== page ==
New vice chair Ben humbled by appointment
Growing up with kidney disease, our newly appointed vice chair of trustees is in a good position to know how it feels to live with compromised health.
Ben Digby, 36, was diagnosed with minimal change nephrotic syndrome at 20 months old, an auto immune condition which attacks the kidneys.
After a childhood spent in and out of hospital, Ben was discharged with a clean bill of health at the age of 22, so is able to use his lived experience to help others.
“Being appointed vice chair of Kidney Research UK is a humbling and very special moment for me, and for my family,” says Ben. “I’m looking forward to working with the fantastic staff and trustees, to keep working towards our mission of lives free from kidney disease.”
“From the first moment I got involved with the charity I’ve seen the passion people have who support its work; from fundraisers, to storytellers, staff and trustees. The commitment – especially through the pandemic, which has been tough for all charities – is incredible.”
Ben, a public affairs professional for HSBC, began his involvement with Kidney Research UK on the lay advisory committee in 2014 and then joined the board of trustees in 2020. He will officially take over from outgoing vice chair David Prosser at the annual general meeting on 23 September.
Positive memories of paediatric care
Ben was diagnosed with his kidney condition in the mid-1980s when much less was known about minimal change nephrotic syndrome. “It must have been very frightening for my parents,” says Ben. “I didn’t really appreciate that until I became a parent myself earlier this year.”
For Ben though, hospital was a good experience. “I remember actually looking forward to going! The staff at Stoke Mandeville Hospital were amazing, I had my own room with a TV…and I’m told by Mum and Dad that I was on first name terms with all the doctors and nurses. They made it feel like second home, so no bad memories.”
Surrey-based Ben knows he is lucky. He was treated successfully with steroids and, for a short period when he was steroid-resistant, homeopathic medicine, and got through a series of relapses until he was discharged from hospital care at 22.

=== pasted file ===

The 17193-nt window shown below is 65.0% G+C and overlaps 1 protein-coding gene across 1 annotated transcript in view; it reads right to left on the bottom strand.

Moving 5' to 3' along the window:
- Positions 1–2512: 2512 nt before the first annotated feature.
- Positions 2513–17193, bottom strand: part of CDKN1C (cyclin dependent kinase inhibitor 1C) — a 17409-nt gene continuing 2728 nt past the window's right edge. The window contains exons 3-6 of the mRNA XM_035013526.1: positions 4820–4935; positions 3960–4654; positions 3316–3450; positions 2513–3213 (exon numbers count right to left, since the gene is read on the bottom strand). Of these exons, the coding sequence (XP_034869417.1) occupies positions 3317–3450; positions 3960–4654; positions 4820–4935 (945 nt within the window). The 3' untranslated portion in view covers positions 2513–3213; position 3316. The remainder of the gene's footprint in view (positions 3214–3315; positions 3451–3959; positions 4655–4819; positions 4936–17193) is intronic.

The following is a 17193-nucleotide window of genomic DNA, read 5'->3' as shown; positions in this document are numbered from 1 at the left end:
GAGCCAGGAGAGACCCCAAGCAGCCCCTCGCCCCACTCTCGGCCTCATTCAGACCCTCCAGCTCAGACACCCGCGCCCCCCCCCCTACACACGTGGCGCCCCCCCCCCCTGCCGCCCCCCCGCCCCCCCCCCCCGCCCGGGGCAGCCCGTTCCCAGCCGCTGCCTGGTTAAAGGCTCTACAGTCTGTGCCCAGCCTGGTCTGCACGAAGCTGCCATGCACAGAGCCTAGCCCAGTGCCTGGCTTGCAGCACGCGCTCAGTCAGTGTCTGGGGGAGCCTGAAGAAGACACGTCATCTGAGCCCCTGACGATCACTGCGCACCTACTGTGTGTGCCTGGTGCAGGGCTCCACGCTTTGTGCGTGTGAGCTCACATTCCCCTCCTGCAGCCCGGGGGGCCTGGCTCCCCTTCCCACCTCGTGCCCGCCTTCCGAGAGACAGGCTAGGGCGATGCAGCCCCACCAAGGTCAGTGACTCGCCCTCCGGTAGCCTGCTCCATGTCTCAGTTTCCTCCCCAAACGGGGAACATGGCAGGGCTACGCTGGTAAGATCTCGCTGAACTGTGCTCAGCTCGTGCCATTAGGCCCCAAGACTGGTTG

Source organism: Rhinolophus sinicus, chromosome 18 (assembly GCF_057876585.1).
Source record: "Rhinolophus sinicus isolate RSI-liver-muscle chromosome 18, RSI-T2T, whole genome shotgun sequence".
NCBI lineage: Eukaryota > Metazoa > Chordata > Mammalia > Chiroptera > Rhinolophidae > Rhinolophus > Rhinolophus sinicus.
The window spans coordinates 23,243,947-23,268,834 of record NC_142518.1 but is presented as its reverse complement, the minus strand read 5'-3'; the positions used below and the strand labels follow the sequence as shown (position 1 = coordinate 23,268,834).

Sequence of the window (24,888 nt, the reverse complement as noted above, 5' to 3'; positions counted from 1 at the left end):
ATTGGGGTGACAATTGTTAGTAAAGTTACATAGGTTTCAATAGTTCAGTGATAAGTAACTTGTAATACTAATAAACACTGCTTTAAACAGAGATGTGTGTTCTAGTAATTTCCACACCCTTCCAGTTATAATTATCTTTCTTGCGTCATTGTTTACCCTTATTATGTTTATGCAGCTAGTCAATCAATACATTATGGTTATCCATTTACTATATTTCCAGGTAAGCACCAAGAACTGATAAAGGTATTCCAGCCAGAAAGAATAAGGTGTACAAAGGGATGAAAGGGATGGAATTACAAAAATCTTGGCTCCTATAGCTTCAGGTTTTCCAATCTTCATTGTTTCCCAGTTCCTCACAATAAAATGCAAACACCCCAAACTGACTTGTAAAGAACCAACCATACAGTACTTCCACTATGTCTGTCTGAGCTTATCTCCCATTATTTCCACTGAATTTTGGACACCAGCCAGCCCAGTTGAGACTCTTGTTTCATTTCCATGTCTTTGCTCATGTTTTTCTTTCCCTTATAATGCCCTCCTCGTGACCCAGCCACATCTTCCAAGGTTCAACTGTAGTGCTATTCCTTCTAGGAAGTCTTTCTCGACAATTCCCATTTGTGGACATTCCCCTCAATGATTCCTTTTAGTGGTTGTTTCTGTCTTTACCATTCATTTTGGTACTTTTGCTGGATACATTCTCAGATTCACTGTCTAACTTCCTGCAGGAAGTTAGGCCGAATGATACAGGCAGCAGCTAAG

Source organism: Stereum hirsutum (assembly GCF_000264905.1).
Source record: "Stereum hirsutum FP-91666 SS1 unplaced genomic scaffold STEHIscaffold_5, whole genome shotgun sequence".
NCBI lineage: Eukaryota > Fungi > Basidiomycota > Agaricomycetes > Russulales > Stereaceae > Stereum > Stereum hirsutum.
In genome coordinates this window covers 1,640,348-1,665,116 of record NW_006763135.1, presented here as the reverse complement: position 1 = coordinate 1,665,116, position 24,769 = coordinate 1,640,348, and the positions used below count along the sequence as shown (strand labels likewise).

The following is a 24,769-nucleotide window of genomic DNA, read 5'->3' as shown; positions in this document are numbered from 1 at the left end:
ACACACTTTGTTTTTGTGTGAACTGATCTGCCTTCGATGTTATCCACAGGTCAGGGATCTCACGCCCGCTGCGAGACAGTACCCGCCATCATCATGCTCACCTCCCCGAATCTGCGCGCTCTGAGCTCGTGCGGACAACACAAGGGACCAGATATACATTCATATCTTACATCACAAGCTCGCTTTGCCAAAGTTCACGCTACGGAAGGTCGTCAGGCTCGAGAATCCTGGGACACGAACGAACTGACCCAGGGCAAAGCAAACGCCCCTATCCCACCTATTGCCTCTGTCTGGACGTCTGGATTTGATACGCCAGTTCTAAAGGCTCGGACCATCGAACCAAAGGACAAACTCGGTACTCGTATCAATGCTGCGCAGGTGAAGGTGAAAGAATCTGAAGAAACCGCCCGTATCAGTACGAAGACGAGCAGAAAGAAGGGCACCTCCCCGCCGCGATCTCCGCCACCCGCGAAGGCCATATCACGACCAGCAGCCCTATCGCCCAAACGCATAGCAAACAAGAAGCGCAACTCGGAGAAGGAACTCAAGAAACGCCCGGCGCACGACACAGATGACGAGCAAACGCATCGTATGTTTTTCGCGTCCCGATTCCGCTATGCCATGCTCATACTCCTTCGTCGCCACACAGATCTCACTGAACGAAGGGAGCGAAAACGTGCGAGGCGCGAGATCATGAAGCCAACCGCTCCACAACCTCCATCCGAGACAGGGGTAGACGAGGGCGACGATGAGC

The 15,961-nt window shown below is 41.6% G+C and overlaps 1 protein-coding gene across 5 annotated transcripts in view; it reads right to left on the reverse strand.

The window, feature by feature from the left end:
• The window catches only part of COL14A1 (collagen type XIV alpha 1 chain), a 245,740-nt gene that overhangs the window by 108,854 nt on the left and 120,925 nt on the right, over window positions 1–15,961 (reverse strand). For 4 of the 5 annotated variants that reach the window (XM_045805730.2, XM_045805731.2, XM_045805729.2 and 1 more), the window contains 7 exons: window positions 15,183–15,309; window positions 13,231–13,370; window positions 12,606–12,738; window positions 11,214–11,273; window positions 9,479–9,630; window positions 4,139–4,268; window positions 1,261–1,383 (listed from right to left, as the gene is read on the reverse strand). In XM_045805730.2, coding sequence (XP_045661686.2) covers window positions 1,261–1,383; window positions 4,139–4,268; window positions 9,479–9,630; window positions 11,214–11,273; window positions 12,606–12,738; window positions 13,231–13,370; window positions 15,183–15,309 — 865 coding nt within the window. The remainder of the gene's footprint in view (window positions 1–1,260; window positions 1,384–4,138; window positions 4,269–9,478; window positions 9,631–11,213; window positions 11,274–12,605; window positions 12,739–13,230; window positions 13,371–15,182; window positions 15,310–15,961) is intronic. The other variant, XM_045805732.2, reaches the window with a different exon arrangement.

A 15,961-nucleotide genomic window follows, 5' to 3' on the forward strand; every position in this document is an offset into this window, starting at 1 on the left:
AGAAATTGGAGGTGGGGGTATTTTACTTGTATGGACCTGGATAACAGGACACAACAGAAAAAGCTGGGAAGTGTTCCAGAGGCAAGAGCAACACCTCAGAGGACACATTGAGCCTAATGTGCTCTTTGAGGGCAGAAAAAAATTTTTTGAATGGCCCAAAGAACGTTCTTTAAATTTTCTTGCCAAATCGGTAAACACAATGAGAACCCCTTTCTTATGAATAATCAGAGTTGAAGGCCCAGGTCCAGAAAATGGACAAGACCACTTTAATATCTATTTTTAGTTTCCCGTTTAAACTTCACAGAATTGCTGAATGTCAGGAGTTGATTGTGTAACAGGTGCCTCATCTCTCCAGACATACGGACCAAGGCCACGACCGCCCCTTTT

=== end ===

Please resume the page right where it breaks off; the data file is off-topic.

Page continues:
“It’s a difficult thing to admit as I know so many other people are living a much harder experience than mine, but I had mixed feelings when I was discharged. Of course it was a big relief, but my relationship with my kidneys had become such a big part of my identity – of what it meant to be me – that it also felt a bit like I was losing something. I needed to find a way of keeping the link.”
So, Ben decided to keep the kidney link by initially taking part in fundraisers like the Great North Run in 2007, then the London Marathon in 2011, raising around £3,000 for the charity.
The personal touch
However, in his late 20s he decided he wanted to do more. He got in touch with Kidney Research UK chief executive Sandra Currie and met for coffee in London to talk about the options. “The fact that Sandra took the time to reply and then to meet me for an hour spoke volumes. She was passionate about the charity and interested in my experience. I knew immediately that she was someone I’d enjoy working with,” says Ben.
Since becoming a part of the charity Ben has been involved in various initiatives including the launch of the Andy Cole Fund in 2020, refreshing the organisation’s public affairs strategy, and supporting partnership across the renal community through the Kidney Charities Together (KCT) group.
It’s been a big year, with Ben becoming a father for the first time with the arrival of baby Alba-Grace at the end of May, as well as taking on this senior role with the charity. Ben says: “In so many ways it’s exciting times ahead.”
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